Lookism, the hit Korean Webtoon series, finally gets animated. Streaming giant Netflix released its first official teaser and trailer on September 25, 2022, and October 26, 2022, simultaneously. The expected premiere is last November 4. However, the series’ airing was postponed, due to the recent Halloween incident in Itaewon on October 31.
Lookism revolves around the protagonist, Daniel Park, an average high school student, bullied mainly for his looks. Daniel’s desperation to live a normal life brought him to an unexpected event that left him baffled. His life took a major turn when he woke up one night in a completely different body.
Theme and Plot
Note: Possible spoilers ahead.
I and the main character shared the same confusion when I started the series. Acquiring two bodies and being able to use them interchangeably is beyond human comprehension. Noticeably, even though it drew normalcy by focusing the story on a high school student, it still didn’t fail to add an air of superficiality. This kind of concept made Lookism garner the attention of avid manhwa readers.
Lookism’s plot is also worth analyzing aside from its main theme. The series didn’t showcase the glamorized concept we have about high school life. The author Taejoon Park, stressed this point throughout the series by shedding light on issues in our society.
One of the tackled issues is bullying. In the story, Daniel is a victim of bullying just because he is unattractive. This made him Logan Lee (a character in the series as well) and his group’s ideal “pet” or subordinate. The initial chapters are quite difficult to continue because of how graphic it was. To put it lightly, he was subjected to all sorts of violence and humiliation. Regardless of how horrid bullying is it’s still rampant and happens within school grounds. This is a reality that possibly most of us are going through.
Beauty over Personality
Also, the issue of how society values physical beauty. The chapters that brought me to Daniel’s alter struck me. He left his previous town and his mom to start a new leaf with his new school, new home, and maybe a new life. He utilized his body in an alternating manner, discovering his new body is awake if his old one is asleep and vice-versa. Daniel or “Danny” is his original self at night, and “Daniel” is his other body for the whole day. Surprisingly, Daniel received accolades and admiration from others thanks to his new body. He utilized his other body not just to conceal his secret but to also feel what it’s like living in an attractive and ideal persona.
This scene reflects how society treats and weighs our worth in accordance with our physical attributes. There are “pretty privileges” that vouch for others what is beneficial. Otherwise, if one is on the short end of the stick.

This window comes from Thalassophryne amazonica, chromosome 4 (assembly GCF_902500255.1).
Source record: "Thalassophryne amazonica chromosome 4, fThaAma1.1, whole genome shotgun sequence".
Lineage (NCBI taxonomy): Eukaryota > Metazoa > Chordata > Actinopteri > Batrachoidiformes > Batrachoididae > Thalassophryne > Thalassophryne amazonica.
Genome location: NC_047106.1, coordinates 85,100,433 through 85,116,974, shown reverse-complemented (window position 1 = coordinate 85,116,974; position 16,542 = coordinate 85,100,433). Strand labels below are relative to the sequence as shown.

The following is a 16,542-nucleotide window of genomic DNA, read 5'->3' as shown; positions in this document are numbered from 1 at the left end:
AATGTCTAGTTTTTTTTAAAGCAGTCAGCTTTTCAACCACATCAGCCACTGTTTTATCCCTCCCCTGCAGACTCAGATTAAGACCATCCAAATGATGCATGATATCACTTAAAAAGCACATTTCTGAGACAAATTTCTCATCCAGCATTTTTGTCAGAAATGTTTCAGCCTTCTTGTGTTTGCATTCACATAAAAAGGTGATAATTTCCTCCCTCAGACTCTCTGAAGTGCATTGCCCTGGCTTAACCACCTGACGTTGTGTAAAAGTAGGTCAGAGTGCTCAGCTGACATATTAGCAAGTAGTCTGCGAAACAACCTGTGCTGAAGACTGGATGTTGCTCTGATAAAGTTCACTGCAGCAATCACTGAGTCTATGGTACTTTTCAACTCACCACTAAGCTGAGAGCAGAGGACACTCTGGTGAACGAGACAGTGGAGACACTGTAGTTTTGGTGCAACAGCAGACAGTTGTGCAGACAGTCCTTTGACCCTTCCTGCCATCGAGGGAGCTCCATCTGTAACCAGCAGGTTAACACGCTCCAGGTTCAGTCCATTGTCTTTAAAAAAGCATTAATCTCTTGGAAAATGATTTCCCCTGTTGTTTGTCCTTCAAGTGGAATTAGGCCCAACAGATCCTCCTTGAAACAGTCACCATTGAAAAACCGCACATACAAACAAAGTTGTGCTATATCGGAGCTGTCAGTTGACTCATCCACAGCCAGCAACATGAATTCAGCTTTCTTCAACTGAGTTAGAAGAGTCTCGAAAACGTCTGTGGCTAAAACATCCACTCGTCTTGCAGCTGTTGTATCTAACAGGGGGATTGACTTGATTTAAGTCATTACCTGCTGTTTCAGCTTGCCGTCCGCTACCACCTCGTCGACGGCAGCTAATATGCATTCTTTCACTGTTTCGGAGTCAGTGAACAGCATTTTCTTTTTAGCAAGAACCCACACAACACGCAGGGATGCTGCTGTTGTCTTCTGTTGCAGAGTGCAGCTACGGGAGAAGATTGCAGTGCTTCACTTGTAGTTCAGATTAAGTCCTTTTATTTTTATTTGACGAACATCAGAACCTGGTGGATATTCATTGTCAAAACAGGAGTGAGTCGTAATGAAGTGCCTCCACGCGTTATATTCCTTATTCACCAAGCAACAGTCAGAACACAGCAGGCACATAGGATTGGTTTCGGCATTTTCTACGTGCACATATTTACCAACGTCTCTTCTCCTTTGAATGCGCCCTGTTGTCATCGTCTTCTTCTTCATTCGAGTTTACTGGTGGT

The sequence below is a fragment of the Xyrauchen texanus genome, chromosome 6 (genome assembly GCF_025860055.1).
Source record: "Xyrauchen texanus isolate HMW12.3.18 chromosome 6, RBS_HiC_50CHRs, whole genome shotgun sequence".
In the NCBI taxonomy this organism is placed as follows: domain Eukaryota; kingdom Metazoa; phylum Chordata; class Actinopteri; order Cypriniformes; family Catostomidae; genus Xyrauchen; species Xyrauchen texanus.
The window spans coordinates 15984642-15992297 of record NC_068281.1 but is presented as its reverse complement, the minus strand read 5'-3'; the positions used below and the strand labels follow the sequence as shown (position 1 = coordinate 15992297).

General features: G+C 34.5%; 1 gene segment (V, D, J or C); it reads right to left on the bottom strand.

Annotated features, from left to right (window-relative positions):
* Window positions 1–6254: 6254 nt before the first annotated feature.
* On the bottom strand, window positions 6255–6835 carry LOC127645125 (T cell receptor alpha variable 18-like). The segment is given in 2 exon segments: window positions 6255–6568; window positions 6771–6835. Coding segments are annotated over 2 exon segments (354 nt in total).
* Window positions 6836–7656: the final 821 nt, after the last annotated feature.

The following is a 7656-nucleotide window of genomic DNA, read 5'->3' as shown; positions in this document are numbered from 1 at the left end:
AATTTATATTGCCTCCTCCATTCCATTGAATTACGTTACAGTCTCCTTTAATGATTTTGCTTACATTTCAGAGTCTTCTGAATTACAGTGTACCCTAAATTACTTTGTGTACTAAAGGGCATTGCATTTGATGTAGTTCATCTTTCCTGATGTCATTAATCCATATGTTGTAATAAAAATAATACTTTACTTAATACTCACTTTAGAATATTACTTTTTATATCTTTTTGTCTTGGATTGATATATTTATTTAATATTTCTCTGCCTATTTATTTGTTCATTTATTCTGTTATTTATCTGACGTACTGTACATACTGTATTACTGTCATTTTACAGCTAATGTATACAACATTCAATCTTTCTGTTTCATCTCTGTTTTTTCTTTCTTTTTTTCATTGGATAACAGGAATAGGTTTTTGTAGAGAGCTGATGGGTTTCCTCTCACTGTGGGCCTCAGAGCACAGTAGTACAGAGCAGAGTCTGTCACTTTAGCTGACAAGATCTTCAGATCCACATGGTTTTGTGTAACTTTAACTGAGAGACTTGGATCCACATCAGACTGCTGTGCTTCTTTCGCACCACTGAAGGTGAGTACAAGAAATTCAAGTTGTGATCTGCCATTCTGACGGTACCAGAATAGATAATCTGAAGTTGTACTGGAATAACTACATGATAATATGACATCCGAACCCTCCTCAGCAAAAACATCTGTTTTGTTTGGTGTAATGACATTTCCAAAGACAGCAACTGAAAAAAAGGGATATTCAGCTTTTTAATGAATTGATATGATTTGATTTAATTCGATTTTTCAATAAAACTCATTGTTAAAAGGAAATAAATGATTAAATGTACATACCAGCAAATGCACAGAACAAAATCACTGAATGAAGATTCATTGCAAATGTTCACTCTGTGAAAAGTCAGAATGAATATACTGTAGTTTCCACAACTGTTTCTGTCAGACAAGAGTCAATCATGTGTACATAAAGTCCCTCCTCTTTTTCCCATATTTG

Money over Safety
Beauty is one thing, but social standing is another. Daniel didn’t come from a well-off family. With only his mom to rely on, meeting daily needs is a challenge. He experienced being looked down on by others because he is impoverished. Even with his new body, people can’t help but still mock him and his mom. This pushed him to do everything, even if its cost is his safety, just to earn some money.
There is some point that we will go miles just like Daniel, for the sake of money. We value materialism more than anything. Just like outward beauty, we use social standing as a scale of respect and dignity.
Additionally, well-written characters are another reason why Lookism is worth reading. Secondary characters such as Zack, Vasco, Jay, Jace, Duke, Jiho, Mira, Zoe, and others have personalities that made them remarkable. Their intimidating display is balanced by their sweet, playful, and quirky side. I can refer to these characters as “comfort characters” both for the protagonist and readers. Despite being next to the protagonist, I never felt that they existed just as fillers in the story.
So, why should you read/watch Lookism?
Overall, reading Lookism is an experience for me. As someone who is just a newbie to reading manhwa, it met my expectations. This kind of work of fiction is something anyone can relate to. From how it depicted the bitter-sweet life of a student, friendships through hardships, and achieving goals in life. It captured the candidness of life as well as the cruel nature of humans.
Lookism made me feel different emotions. I find myself smiling while reading, feeling thrilled, shocked, and welling up the next. Feeling these types of emotions proves that it is crafted to be immersive and relatable.
Surprisingly, I was more moved by the serious and emotional scenes more than the fight scenes. With how well these translate real-life situations, one can reflect and have a better view and understanding of our surroundings. From our prejudices, biases, and judgments of others. At some point, I also felt the need to start fresh just like Daniel, to have a brave and strong heart as Duke, and protect and care for those who are important to me, like Zack, Vasco, Jace, and Jay do.
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Here is the trailer for its upcoming Netflix adaptation:
"An apprentice who again slowly regains her drive to write, thanks to someone who gave her the push to do so. Topics about society, culture, and lifestyle is her cup of tea. It is a no brainer if she enjoys watching or reading anything that falls into the three. If she can no longer handle the exhaustion and stress from writing, a cup of coffee with a side of sweets and anime is her comfort. An apprentice who draws inspiration, either in what she read, watched, listened, or seen. She always empties herself, thinking that she's a blank slate who needs to learn how to fill her canvas."